Hotting up

The Big Issue
The Big Issue

Heatwaves have killed more Australians than any other form of natural disaster. Although there are now signs extreme weather patterns are being taken more seriously, is enough being done – or will more vulnerable people die?

SUFFERING THROUGH A scorching summer’s day is, quite literally, an act of patriotism. Last year, a group of academics from Macquarie University published a study examining extreme heat (meaning unusually hot weather for that location) in Australia from 1844 to 2010. They discovered that more people had died from the heat on 27 January than any other date, and suggested this was probably due to
the aftermath of boozy Australia Day barbecues in the sun.

It says a lot about Australians’ attitude to hot weather. At the peak of summer, Australians gather in the sun, cook over coals, and then drink diuretic beverages, pissing away every last drop of deference to the climate.

A call to inaction

The Big Issue
The Big Issue

I HAVE A cause to promote, but I’m not asking you to sign a petition, lobby your local member of parliament or take to the streets in a procession of orderly outrage. I don’t want you
 to do anything, because what I want to take action against is taking action itself.

I am proposing a National Day of Not Doing Much.

Wood for the trees

Cover Story - Wood for the Trees TBI 465
The Big Issue

On the 35th anniversary of Australia’s first forest protest, Greg Foyster re-examines the so-called ‘fight for the forests’, and asks if the old image of greenies versus loggers is still relevant.

THE BLACK AND WHITE PHOTO shows two uniformed policemen dragging a male protester down a dirt track. His clothes are filthy and tattered, his hair matted in long dreadlocks. This is the first public image of Australia’s first forest blockade, which erupted over plans to log remnant rainforest at Terania Creek, a quick Kombi ride from the hippy enclave of Nimbin in northeast New South Wales.

The photo occupied the front page of The Sydney Morning Herald on Saturday 18 August 1979, which happened to be the 13th anniversary of the Battle of Long Tan. The parallels were obvious, and 10 days later they were made explicit in the paper’s first big feature article on the blockade. “It was like Vietnam,” wrote journalist Craig McGregor. “Dense green jungle, choppers in the sky, men with guns shouting into walkie-talkies, a bulldozer smashing through trees, people being carried off…”

The battle lines were clearly drawn: ‘straight’ versus counter-culture, developers versus conservationists, old versus young, loggers versus greenies. Thirty-five years later the issue is still portrayed in the same militaristic terms – as a dramatic clash between timber workers and environmentalists in the bush.

Compost like a peasant

Smith Journal
Smith Journal

COMPOST IS ITSELF A COMPOST OF IDEAS. The modern method was invented in the early 1930s when British agricultural scientist Sir Albert Howard witnessed the fertilising techniques of Indian peasant farmers, and began to conduct his own experiments in fermenting agricultural waste. Eastern wisdom, Western science and Mother Earth mysticism combined to create the miraculous process we still use today. Sir Albert’s compost principles, published in 1931, remain as relevant as ever. An efficient compost needs a carbon-nitrogen ratio of about 33:1, which means for every bucket of nitrogen-rich ‘greens’ (kitchen scraps, lawn clippings or weeds) you should add a bucket of carbon-rich ‘browns’ (dried leaves, hay or shredded paper). The trick is to keep the compost moist but not wet; a bit like the texture of a well-wrung-out sponge, or, in Sir Albert’s milieu, a sweaty colonialist’s breeches…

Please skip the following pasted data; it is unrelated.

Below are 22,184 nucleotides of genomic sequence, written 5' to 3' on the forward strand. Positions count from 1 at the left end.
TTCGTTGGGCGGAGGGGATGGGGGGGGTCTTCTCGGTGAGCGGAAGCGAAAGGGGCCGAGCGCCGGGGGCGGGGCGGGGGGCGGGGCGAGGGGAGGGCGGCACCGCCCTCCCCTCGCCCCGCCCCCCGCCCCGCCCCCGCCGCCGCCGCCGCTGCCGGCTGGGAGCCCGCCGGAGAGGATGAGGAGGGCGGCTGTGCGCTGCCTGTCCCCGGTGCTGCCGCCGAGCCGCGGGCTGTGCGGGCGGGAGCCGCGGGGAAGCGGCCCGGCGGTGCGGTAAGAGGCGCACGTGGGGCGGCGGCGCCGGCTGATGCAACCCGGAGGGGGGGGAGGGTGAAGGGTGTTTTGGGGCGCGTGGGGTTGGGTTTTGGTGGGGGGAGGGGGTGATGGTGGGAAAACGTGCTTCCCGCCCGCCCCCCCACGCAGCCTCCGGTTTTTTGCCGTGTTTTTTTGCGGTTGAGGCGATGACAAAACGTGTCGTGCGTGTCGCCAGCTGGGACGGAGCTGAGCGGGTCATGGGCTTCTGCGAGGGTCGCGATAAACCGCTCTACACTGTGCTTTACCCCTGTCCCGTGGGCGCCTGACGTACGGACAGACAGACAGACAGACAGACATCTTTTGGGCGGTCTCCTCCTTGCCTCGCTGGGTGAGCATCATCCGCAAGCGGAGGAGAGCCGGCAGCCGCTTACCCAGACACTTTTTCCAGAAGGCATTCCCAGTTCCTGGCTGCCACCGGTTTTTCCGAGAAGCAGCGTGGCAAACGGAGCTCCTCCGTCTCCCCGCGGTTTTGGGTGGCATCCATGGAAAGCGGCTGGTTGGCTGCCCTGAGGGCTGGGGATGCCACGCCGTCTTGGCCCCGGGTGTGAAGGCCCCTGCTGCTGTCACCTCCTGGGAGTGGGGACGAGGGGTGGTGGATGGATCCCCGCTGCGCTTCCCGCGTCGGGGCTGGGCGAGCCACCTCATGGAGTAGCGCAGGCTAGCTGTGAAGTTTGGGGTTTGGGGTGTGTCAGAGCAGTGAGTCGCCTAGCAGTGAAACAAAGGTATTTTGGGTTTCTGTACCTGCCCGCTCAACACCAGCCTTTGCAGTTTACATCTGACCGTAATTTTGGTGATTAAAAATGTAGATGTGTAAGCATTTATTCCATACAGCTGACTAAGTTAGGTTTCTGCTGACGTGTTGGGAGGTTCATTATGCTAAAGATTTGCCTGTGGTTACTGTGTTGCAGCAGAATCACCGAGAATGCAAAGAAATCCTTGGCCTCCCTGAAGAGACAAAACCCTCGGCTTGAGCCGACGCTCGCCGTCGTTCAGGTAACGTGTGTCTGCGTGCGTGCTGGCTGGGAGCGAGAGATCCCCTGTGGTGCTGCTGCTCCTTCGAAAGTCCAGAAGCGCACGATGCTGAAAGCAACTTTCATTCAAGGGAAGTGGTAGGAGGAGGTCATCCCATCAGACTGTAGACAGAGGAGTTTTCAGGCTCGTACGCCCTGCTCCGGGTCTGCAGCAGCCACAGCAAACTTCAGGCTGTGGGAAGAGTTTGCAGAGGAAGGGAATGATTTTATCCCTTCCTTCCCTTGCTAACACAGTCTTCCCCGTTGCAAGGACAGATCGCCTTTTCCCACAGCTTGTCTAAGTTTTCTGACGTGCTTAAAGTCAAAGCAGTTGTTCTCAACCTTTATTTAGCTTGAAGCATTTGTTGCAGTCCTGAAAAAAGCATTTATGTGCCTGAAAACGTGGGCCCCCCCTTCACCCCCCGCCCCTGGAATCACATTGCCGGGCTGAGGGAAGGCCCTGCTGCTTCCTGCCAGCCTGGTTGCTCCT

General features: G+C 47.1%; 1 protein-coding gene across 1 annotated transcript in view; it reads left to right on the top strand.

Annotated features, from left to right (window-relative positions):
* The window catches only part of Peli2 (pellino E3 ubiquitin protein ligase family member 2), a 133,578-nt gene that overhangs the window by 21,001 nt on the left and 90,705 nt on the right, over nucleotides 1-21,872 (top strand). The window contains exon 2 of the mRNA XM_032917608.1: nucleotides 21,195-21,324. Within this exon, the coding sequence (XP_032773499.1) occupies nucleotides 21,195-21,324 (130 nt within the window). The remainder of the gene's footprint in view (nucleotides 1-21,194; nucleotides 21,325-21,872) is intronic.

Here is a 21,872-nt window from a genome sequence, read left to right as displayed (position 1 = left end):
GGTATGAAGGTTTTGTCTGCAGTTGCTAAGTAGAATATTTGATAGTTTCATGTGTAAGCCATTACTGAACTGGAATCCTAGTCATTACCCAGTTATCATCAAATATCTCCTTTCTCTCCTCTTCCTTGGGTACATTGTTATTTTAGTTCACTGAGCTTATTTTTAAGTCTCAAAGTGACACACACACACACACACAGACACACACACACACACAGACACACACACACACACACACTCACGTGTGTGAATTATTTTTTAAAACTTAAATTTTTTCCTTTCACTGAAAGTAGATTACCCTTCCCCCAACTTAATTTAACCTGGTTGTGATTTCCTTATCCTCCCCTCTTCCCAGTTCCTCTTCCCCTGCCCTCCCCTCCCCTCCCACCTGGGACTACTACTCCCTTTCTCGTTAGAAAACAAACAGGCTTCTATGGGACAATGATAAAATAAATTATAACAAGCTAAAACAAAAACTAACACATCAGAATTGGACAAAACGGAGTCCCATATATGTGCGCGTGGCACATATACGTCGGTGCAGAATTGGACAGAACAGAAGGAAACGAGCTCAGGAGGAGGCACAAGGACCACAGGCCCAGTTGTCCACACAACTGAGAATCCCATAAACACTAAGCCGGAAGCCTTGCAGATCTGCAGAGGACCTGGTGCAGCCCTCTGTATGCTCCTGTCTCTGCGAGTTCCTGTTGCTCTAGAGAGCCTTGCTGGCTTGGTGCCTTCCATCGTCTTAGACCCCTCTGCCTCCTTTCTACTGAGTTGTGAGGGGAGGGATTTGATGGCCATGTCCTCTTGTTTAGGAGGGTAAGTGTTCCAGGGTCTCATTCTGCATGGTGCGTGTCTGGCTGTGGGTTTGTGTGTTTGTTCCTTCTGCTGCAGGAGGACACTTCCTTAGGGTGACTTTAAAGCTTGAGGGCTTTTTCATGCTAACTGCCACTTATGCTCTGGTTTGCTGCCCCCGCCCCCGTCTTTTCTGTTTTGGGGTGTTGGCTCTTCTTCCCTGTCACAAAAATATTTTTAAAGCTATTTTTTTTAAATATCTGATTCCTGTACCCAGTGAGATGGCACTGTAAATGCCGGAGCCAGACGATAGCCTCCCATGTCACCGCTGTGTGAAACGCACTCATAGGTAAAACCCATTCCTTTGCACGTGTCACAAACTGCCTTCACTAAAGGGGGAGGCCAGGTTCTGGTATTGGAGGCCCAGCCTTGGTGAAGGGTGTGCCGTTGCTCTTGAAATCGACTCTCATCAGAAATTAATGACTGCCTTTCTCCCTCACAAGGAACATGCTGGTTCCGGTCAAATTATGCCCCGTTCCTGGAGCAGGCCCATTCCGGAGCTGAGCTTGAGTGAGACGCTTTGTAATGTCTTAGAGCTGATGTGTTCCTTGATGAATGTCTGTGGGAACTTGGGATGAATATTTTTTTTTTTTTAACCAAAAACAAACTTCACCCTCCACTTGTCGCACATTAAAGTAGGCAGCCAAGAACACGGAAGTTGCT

For the full story, pick up Smith Journal Volume 11.

 

The question greenies are too afraid to discuss

ABC The Drum
ABC The Drum

As the Australian public baulks at even a modest carbon price, climate change activists have set their sights on what is pragmatic and convenient, not what is truly necessary, writes Greg Foyster.

ON JUNE 18, the Australian Senate launched an inquiry into “The Abbott Government’s attacks on Australia’s environment, and their effects on our natural heritage and future prosperity”.

Initiated by the Greens, the inquiry lists a litany of grievances: abolishing the Climate Commission and the Biodiversity Fund, attempting to scrap the Clean Energy Finance Corporation and carbon price, cutting funding to Environmental Defenders Offices, and attempting to de-list a swathe of forest from the Tasmanian Wilderness World Heritage Areas.

It was an obvious political ploy, and the message was clear: the Coalition is tearing through Australia’s environmental programs like a Hummer bush-bashing in the Daintree.

Riding free

Slow Magazine
Slow Magazine

PERCHED ON A BABY SEAT at the back of an extra-long “ute” bicycle, Woody Ulman Jones scans the roadside greenery for edible treats. Up ahead, he sees a wild loquat tree and shouts, “More, more, more!” His mother Meg Ulman slowly applies the brakes, and the bike comes to a stop. It’s snack time.

Although only eighteen months old, Woody is already playing a role in putting food on the table. “Woody is an amazing forager,” says Meg. “While we’re pedalling with our heads down, he’s our chief spotter.”

Woody is the most recent addition to Artist as Family, a five-mammal artistic troupe that includes the primate hunter-gardeners Patrick Jones and Meg Ulman, their young cubs Zephyr and Woody, and their trusty canine companion Zero the Jack Russell. Since November 2013 this motley crew has pedalled and picnicked their way up Australia’s east coast, riding more than 2000 kilometres from their home in Daylesford, Victoria, to northern New South Wales, gathering material for a new book called Free Food.

For the full story, pick up a copy of Slow Living #19.

 

For a leisurely life, cycle

Sydney Morning Herald
Sydney Morning Herald

SAY YOU’RE IN THE MARKET for a second car. You’ve already got the station wagon to drop off the kids at school, but your partner drives it and you want your own set of wheels, something zippy and hassle-free. You travel into the city for work so it’s got to be small and easy to park in tight spots. And fuel efficient, that’s important too. Money’s tight enough as it is.

If you went shopping for a vehicle with all these characteristics – small, fast, efficient and suitable for short trips into the city – what would you end up with?

You’d end up with a bike.

My dream co-home

slow-magazine-and-ipad2
Slow Magazine

LAST YEAR, my partner and I imagined setting up our dream home. We’d just returned from cycling 6500 kilometres up the east coast of Australia exploring simpler ways of living, and we fantasised about a bush block with a rustic cottage and vegie patch – our very own organic outpost in the hills. After ogling property porn online, we conceded that even the cheapest land in remotest Tasmania was beyond our meagre budget. But I still clung to my mental blueprint, picturing wooden floorboards, an antique Aga stove and compressed-earth walls.